Tesla is reportedly laying off more than 10 percent of its workforce

A leaked internal memo says the layoffs have already begun


Tesla has joined the litany of companies that have conducted sweeping layoffs in recent times. First reported by Electrek and since corroborated by Reuters the Washington Post and the New York Times, the company is firing "more than 10 percent" of its workforce; the company had more than 140,000 employees as of December 2023. The publication saw an internal memo noting the percentage, though it didn't state the exact number of jobs affected. A source also told Reuters that some staffers have already been notified, which indicates that the layoffs have already begun.

"As we prepare the company for our next phase of growth, it is extremely important to look at every aspect of the company for cost reductions and increasing productivity," Tesla CEO Elon Musk reportedly wrote in the memo. "As part of this effort, we have done a thorough review of the organization and made the difficult decision to reduce our headcount by more than 10 percent globally."

It emerged in early February that the company asked managers which employees' positions were essential, suggesting that layoffs were imminent. The automaker also canceled biannual performance reviews for some workers, according to Bloomberg.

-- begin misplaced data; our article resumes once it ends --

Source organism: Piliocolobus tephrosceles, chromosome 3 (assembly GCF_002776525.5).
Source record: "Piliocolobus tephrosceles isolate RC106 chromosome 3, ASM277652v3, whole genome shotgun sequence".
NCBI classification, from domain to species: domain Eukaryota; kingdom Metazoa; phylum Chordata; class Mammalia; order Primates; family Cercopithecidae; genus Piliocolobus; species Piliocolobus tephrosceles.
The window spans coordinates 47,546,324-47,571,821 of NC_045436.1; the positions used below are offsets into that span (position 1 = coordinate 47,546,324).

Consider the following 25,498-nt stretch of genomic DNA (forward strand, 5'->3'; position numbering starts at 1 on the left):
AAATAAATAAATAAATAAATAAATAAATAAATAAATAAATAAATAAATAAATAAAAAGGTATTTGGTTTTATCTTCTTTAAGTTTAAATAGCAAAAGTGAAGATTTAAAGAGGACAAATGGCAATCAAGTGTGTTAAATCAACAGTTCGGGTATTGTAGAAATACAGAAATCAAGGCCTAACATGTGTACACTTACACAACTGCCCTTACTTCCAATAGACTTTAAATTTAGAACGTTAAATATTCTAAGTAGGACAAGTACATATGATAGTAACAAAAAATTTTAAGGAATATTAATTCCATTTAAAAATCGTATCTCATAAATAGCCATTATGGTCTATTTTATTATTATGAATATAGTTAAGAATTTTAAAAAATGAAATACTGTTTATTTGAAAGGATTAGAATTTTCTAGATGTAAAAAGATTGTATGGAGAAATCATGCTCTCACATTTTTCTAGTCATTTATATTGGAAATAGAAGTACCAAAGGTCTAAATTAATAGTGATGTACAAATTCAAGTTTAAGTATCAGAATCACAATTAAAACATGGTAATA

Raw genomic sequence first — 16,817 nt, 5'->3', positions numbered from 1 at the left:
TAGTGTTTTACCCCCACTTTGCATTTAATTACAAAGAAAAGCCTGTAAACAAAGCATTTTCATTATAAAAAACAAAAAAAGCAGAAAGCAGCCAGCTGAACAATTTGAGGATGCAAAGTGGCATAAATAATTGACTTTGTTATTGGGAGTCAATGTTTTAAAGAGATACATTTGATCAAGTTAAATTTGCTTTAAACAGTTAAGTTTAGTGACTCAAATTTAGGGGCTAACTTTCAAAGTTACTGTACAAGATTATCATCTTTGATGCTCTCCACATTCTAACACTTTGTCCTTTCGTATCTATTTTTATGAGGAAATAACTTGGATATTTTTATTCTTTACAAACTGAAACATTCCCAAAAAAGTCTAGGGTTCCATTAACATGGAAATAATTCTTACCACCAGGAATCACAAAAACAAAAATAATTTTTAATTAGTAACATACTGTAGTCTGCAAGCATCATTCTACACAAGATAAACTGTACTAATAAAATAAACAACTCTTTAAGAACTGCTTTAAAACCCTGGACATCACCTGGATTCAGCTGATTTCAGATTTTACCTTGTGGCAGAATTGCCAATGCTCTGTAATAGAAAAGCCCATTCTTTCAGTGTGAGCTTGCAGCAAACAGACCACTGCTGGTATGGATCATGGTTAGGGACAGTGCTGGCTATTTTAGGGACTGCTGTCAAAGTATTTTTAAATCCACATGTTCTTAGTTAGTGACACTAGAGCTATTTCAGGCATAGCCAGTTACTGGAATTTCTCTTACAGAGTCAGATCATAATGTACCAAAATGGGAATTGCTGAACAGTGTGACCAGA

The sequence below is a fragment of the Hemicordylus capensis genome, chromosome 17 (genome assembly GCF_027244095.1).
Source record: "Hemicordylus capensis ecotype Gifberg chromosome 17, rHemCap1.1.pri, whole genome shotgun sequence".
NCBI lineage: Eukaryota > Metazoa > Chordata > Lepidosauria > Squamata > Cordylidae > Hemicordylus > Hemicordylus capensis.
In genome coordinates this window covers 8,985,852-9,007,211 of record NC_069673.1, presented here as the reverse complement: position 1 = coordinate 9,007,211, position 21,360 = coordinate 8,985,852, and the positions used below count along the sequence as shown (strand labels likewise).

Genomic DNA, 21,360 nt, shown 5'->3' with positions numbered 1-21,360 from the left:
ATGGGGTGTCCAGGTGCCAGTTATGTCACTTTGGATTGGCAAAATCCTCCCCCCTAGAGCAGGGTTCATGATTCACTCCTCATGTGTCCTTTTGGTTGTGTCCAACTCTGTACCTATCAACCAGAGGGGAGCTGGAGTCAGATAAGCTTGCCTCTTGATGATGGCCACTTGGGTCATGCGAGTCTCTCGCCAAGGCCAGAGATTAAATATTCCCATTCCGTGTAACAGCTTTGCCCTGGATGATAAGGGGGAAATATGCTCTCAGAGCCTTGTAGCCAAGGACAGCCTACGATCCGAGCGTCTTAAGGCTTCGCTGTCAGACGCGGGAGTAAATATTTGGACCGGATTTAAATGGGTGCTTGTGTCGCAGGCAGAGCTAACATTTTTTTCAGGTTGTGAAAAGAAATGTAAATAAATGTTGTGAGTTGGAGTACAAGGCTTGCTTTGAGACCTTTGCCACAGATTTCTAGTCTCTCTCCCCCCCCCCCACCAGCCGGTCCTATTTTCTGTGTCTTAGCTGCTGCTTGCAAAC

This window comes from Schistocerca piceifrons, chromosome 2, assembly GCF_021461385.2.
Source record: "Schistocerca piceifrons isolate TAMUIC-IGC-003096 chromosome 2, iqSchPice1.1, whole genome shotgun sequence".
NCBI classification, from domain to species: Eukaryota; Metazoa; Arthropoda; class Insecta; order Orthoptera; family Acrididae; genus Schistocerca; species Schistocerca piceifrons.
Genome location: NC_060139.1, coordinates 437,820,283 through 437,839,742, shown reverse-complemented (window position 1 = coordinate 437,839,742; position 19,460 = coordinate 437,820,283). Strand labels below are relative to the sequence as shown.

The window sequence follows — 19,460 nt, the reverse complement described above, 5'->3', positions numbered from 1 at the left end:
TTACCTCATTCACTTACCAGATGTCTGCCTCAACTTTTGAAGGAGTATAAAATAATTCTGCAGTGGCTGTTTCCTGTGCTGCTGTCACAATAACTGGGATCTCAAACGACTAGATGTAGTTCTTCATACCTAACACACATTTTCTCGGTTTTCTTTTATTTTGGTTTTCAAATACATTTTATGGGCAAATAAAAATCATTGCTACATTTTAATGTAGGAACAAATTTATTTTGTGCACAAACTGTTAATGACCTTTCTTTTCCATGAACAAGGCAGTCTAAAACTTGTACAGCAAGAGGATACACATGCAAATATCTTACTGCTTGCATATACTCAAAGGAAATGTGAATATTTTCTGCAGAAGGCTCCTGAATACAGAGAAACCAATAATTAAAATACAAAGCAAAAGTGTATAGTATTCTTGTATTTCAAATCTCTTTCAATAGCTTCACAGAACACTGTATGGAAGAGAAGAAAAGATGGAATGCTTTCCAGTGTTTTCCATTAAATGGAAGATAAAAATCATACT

Since 2020, Tesla has effectively doubled its headcount and ended 2023 with more than 140,000 employees. Although it has carried out several rounds of layoffs over the years (including dozens of workers on the Autopilot team a year ago), the company's workforce grew by about 10 percent in 2023 alone.

During Tesla's quarterly earnings call in January, CEO Elon Musk noted that the company was between "two major growth waves." The first was the popularity of the Model 3 and Y. The next is a lower-cost EV that the company seems to be pinning its hopes on. That's slated to arrive in late 2025, though Reuters suggests Tesla may be ditching that lower-cost model to focus on robotaxis. Electrek backed up Reuters' reporting today, saying that the low-cost model was effectively postponed as Tesla is putting its resources into robotaxis instead. The site also notes that "many people involved" in the low-cost car project was laid off as part of the layoffs. Musk says that the company plans to reveal its robotaxi on August 8.

Musk had warned investors to expect "notably lower" sales growth this year, which may have prompted cost-cutting efforts to appease them. Indeed, Tesla saw a sales slump in the first three months of 2024. Deliveries dropped by eight percent year-over-year and 20 percent from the previous quarter. The company is set to report earnings and sales for the first quarter of 2024 on April 23.

Update, April 15, 4:45PM ET: This story was modified after publish to include further details from Electrek about the layoffs in relation to Tesla's low-cost car project.